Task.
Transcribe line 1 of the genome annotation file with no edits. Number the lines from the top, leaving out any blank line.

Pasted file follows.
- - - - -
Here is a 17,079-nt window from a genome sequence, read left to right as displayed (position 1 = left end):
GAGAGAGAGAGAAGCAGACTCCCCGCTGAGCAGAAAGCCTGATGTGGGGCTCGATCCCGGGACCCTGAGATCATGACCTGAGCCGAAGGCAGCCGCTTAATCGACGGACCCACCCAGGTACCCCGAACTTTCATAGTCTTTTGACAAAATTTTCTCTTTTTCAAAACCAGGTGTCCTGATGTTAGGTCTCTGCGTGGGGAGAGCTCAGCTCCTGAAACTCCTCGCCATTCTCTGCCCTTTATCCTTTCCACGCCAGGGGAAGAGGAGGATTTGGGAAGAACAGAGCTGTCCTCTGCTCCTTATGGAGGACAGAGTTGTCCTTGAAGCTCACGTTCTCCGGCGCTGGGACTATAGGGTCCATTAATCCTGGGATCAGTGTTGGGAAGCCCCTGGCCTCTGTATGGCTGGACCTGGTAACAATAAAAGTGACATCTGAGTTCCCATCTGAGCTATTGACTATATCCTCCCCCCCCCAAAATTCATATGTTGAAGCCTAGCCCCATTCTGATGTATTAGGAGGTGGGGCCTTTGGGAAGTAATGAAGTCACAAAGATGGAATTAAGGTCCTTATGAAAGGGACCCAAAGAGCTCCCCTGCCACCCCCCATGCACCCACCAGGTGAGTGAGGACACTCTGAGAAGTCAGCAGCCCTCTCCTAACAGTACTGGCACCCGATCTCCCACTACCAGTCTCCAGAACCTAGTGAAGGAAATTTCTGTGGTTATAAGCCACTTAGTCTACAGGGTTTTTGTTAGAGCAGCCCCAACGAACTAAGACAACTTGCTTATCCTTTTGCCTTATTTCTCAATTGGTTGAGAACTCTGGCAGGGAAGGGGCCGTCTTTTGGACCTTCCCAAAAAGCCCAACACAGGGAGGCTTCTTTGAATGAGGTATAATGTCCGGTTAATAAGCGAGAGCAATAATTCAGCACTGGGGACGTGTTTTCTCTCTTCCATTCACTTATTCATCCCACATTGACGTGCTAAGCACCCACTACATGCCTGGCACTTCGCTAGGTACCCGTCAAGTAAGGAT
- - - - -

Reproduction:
Here is a 17,079-nt window from a genome sequence, read left to right as displayed (position 1 = left end):